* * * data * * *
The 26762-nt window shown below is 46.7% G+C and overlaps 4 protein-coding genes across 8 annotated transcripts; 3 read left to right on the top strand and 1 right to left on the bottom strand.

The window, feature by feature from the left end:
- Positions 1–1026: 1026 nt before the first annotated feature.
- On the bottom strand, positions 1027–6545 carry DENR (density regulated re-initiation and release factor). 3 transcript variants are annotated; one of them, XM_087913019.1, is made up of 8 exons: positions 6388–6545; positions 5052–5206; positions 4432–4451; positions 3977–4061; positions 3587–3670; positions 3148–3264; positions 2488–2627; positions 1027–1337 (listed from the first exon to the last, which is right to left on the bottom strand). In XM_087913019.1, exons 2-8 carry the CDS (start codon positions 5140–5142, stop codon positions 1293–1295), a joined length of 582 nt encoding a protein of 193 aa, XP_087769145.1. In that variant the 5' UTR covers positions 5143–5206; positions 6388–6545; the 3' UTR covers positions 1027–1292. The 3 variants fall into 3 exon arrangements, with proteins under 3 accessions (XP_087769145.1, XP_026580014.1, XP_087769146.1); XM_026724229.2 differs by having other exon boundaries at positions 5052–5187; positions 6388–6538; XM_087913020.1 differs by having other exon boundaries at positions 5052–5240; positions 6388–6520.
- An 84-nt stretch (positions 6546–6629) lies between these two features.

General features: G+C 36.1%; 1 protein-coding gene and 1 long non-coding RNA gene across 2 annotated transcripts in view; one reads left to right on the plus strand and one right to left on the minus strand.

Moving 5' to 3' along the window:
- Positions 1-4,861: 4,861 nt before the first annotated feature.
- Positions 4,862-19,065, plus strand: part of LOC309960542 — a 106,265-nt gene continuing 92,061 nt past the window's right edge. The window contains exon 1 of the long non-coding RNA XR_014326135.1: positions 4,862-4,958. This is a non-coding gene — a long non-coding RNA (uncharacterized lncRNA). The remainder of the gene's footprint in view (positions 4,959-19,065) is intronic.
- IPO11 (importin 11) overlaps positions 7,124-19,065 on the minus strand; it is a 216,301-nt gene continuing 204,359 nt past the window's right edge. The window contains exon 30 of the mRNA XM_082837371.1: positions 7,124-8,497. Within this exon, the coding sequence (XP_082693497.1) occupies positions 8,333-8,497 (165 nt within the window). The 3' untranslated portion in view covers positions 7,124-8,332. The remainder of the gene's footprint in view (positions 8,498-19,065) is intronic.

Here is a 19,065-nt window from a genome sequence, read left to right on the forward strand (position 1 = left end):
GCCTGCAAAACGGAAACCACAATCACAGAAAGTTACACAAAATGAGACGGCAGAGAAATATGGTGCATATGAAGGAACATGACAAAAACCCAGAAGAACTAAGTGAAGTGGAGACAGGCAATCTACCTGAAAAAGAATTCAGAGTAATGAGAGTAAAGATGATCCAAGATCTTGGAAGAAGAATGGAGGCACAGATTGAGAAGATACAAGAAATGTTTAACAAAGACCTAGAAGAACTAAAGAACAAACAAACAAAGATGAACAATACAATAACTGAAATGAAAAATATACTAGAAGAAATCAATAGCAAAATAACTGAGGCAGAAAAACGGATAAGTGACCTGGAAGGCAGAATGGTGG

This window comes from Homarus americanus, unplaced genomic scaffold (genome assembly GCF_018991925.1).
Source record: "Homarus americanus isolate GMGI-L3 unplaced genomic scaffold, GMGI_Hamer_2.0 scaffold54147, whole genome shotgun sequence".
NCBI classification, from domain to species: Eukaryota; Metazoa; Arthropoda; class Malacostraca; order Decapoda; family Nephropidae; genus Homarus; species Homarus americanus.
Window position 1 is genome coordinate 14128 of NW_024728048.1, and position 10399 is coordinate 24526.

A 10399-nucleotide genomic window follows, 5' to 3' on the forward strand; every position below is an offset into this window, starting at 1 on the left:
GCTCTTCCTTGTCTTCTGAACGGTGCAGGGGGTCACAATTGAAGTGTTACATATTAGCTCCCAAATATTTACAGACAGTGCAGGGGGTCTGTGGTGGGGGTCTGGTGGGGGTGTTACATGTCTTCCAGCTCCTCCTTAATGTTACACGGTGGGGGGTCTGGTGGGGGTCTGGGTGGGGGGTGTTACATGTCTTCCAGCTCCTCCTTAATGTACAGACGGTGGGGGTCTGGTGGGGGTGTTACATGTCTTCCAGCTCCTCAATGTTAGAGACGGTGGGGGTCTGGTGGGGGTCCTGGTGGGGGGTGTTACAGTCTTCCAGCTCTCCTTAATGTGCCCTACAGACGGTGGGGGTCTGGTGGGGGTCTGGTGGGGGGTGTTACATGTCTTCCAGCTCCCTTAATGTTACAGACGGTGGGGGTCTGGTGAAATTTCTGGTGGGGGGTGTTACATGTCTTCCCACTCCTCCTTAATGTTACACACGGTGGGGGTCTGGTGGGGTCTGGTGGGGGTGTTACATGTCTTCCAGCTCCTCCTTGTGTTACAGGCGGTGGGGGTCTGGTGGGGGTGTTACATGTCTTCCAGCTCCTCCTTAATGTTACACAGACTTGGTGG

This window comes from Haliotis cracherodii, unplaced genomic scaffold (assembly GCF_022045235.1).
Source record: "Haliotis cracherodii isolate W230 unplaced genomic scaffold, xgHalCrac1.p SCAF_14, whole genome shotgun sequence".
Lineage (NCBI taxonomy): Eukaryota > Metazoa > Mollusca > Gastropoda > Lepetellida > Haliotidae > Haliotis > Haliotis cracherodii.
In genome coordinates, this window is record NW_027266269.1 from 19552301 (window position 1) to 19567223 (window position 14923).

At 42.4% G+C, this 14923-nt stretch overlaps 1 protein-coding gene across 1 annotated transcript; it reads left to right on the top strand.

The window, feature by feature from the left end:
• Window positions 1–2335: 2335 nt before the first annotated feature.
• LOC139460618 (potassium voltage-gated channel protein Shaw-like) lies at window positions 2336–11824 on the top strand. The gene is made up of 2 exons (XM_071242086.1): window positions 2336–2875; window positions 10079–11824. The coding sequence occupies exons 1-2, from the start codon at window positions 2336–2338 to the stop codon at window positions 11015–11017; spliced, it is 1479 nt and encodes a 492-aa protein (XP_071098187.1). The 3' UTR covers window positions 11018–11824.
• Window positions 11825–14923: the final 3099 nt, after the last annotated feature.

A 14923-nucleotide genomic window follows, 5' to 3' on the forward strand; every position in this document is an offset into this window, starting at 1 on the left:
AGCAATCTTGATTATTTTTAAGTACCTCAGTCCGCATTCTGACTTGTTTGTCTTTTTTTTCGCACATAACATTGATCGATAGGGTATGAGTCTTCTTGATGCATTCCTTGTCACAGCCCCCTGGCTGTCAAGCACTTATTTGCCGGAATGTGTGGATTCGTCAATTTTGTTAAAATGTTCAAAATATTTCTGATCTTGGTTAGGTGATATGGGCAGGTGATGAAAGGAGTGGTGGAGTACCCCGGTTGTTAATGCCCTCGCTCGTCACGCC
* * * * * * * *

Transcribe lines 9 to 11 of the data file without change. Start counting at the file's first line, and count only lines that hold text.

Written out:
- Positions 4,862-19,065, plus strand: part of LOC309960542 — a 106,265-nt gene continuing 92,061 nt past the window's right edge. The window contains exon 1 of the long non-coding RNA XR_014326135.1: positions 4,862-4,958. This is a non-coding gene — a long non-coding RNA (uncharacterized lncRNA). The remainder of the gene's footprint in view (positions 4,959-19,065) is intronic.
- IPO11 (importin 11) overlaps positions 7,124-19,065 on the minus strand; it is a 216,301-nt gene continuing 204,359 nt past the window's right edge. The window contains exon 30 of the mRNA XM_082837371.1: positions 7,124-8,497. Within this exon, the coding sequence (XP_082693497.1) occupies positions 8,333-8,497 (165 nt within the window). The 3' untranslated portion in view covers positions 7,124-8,332. The remainder of the gene's footprint in view (positions 8,498-19,065) is intronic.

Here is a 19,065-nt window from a genome sequence, read left to right on the forward strand (position 1 = left end):